At Chelmsford Magistrates Court on 5 April 2018 Mr Vinod Kumar Pandhi of Chigwell Essex pleaded guilty to causing or permitting the cutting down a hornbeam tree protected by a Tree Preservation Order (TPO).

Damaged hornbeam Chigwell

Causing damage to a protected tree

September 2017 tree and landscape officers were notified that a hornbeam tree had been cut down in the garden of 12 Tomswood Road Chigwell.

The tree was protected by a Tree Preservation Order made in 2009 and no consent had been given for the work carried out.

Failure to provide details

Interviewed under caution Mr Pandhi  stated that he was unaware that the tree was protected and believed it to be causing damage to his house, although no usual investigations had been carried out to verify this.

Mr Pandhi claimed had asked workmen carrying out work in a neighbour’s garden to cut down the tree in his property, but failed to provide details of the contactors to Epping Forest District Council to enable them to carry out further investigation, with a view to also prosecuting those directly responsible for carrying out the work.

Over £1,800 in fines

Having pleaded guilty Mr Pandhi was fined £1,000 and ordered to pay the Council’s prosecution costs of £813.73 and a victim surcharge of £100. The fine had been reduced by one third as a result of Mr Pandhi having pleaded guilty at the first hearing and took account of his current finances.

More information

For any inquiries regarding tree protection orders (TPOs) and conservation areas please contact

Decisions from Plans West 11 April 2018

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Planning application decisions from the Area Planning Sub-Committee West meeting Wednesday 11 April 2018.

Decisions

  • EPF/2824/17 – Meadowood, Epping Road, Epping Upland, Epping, Essex, CM16 6PX
    Permission granted
  • EPF/2950/17 – Oaklands, Clyde Road, Roydon, Essex, EN11 0BE
    Permission granted
  • EPF/3368/17 – Land at Greenview, Holyfield Road, Waltham Abbey, Essex, EN9 2EW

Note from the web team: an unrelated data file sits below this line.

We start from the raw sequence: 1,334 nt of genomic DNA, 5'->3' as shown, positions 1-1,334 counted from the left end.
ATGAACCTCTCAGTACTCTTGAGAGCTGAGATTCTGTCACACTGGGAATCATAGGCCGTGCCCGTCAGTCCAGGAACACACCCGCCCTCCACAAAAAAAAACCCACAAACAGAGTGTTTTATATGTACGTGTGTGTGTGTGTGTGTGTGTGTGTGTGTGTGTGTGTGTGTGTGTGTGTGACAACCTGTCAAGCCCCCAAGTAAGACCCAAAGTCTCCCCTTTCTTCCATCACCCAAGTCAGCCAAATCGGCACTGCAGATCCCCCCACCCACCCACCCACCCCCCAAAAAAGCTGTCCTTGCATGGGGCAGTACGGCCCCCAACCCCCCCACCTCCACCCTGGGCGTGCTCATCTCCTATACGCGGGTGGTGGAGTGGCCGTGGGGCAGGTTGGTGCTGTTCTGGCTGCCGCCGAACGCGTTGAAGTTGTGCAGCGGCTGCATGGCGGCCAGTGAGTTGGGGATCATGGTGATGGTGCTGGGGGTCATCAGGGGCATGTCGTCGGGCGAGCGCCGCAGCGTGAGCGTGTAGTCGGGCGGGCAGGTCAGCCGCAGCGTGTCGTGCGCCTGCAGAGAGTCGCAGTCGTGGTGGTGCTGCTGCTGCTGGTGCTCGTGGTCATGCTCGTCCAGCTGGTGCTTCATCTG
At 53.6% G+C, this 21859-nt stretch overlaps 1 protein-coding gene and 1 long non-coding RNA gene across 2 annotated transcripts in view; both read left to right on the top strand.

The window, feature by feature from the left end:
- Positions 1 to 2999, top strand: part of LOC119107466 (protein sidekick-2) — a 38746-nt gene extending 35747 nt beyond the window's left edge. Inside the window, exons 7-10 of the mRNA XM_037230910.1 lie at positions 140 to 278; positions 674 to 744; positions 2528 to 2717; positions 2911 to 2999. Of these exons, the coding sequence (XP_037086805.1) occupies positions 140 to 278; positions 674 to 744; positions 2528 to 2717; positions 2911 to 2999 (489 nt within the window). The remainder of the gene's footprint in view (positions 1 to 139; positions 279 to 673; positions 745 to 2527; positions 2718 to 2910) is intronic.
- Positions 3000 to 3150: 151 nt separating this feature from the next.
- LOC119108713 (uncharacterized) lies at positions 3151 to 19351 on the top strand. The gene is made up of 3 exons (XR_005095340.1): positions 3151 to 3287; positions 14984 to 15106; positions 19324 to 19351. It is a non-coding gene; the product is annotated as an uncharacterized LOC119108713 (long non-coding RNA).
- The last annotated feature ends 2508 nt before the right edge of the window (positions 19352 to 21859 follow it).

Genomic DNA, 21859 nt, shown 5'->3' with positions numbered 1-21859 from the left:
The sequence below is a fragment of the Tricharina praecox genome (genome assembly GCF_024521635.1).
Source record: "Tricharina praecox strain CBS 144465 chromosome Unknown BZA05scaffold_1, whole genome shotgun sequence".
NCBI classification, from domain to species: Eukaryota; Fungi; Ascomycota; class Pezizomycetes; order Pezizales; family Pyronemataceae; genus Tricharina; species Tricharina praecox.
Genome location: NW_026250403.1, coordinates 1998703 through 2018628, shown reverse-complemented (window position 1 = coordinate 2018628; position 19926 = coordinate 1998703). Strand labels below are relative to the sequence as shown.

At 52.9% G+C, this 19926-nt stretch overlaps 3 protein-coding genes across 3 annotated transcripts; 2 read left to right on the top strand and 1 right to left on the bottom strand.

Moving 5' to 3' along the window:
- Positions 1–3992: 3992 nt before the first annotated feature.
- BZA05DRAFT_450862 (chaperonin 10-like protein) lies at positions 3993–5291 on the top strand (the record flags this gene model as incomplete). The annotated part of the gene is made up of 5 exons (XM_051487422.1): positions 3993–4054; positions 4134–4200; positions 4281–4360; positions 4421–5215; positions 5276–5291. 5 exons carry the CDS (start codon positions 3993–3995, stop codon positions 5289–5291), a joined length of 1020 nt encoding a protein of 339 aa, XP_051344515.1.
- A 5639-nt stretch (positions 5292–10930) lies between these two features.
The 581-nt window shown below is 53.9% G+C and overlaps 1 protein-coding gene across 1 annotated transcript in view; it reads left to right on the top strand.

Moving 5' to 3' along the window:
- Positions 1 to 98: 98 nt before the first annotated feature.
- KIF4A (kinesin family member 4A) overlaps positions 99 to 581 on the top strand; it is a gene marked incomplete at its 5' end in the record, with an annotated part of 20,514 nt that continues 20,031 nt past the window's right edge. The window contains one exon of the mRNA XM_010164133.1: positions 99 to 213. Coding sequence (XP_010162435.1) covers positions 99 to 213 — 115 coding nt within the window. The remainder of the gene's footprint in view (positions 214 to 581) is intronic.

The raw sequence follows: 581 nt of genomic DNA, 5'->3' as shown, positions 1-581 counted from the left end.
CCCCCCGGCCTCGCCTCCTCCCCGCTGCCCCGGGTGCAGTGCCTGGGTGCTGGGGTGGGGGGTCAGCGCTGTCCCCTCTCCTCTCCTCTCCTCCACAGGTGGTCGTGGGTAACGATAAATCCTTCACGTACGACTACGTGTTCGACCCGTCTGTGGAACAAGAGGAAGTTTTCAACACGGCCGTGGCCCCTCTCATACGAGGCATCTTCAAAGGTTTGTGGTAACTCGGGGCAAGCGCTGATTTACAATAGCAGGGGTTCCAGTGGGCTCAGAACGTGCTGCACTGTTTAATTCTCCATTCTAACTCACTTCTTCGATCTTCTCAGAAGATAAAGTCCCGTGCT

Deferred
  • EPF/3435/17 – 7 Tovey Close, Nazeing, Essex, EN9 2LY
    Permission granted
  • EPF/3466/17 – 2 Rose Cottage, Rye Hill Road, Epping Upland, Epping, Essex, CM18 7JQ
    Permission granted

Planning application search

Pair fined for eyesore garden

Written on . Posted in Community, Environmental health, Loughton, Media, Our activities, Out and about, Planning, Private housing, Prosecutions, Recycling and waste, Residents, Uncategorized, Your area, Your council, Your environment, Your home, Your money

Mr Salinder Minhas and Mrs Parminder Minhas of 3 Alderton Close Loughton Essex were successfully prosecuted by Epping Forest District Council in April 2018 for failing to comply with Notices served on them under Section 215 of the Town & Country Planning Act 1990 requiring them to clear rubbish from the front and rear of their property.

3 Alderton Close Loughton Essex

Failure to remove building materials

At Chelmsford Magistrates Court on 5th April 2018 Mr. & Mrs Minhas each pleaded guilty to the offence of failing to comply with the Notice served on them on 23rd November 2017.

The notice required them to remove building materials, paint pots, plastic items and cardboard from their front and rear gardens and from the flat roof of the garage which were adversely affecting the visual amenity of the area. They should have complied by 21st December 2017.

Over £800 in fines

The Magistrates fined Mr Minhas £110 and ordered him to pay £308 towards the Council’s prosecution costs together with the statutory victim surcharge of £30.

Mrs Minhas was fined £100 and ordered to pay costs of £308 and a Victim Surcharge of £30. The fines had been reduced by one third due to Mr & Mrs Minhas pleading guilty at the first hearing and also taking into account their current financial situation.

Given every opportunity to clear the land

Having seen the photographs taken by the Council the Magistrate told Mr & Mrs Minhas that he was not surprised that neighbours had complained about the state of the property and the Council had quite rightly brought the prosecution having given them every opportunity to clear the land.

Mr & Mrs Minhas informed the court that they would now fully comply with the Notice.

Failure to do so renders them liable to a further prosecution with a possible fine of up to £100 for every day that they do not comply from 5th April 2018.

Report it

If you suspect any planning breaches get in contact with our team via email

Basildon woman guilty of housing fraud

Written on . Posted in Community, Crime and safety, Housing, Media, Out and about, Performance, Private housing, Prosecutions, Regulations, Residents, Uncategorized, Your area, Your community, Your council, Your environment, Your home, Your money

Fadimana Altinsoy of Basildon Essex was successfully prosecuted by Epping Forest District Council in March 2018 of three offences under the Fraud act 2006 and Money Laundering under the Proceeds of Crime act 2002.